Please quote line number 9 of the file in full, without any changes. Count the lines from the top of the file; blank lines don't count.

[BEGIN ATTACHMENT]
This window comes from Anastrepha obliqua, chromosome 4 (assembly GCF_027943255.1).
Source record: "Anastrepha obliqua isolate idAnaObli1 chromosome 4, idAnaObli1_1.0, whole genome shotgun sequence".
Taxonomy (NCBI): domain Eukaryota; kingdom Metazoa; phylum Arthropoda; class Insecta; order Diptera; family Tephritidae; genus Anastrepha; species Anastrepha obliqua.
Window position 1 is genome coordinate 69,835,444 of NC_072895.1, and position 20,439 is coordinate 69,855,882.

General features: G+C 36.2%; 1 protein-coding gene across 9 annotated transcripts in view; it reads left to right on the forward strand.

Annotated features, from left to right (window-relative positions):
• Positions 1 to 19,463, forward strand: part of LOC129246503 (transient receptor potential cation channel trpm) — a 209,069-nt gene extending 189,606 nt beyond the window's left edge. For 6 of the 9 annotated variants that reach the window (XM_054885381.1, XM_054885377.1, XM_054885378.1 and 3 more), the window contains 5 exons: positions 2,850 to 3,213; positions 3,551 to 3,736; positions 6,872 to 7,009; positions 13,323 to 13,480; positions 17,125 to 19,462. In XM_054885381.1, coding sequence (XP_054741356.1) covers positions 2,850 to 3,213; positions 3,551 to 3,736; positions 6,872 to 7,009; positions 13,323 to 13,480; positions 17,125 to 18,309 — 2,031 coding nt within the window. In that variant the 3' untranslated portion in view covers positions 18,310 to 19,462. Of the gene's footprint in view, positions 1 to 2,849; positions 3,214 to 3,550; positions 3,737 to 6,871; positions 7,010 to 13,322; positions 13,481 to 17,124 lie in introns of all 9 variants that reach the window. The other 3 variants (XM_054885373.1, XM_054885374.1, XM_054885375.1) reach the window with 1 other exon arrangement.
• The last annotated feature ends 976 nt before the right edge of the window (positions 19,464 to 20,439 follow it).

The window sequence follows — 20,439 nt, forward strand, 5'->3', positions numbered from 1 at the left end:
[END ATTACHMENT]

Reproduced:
The window sequence follows — 20,439 nt, forward strand, 5'->3', positions numbered from 1 at the left end: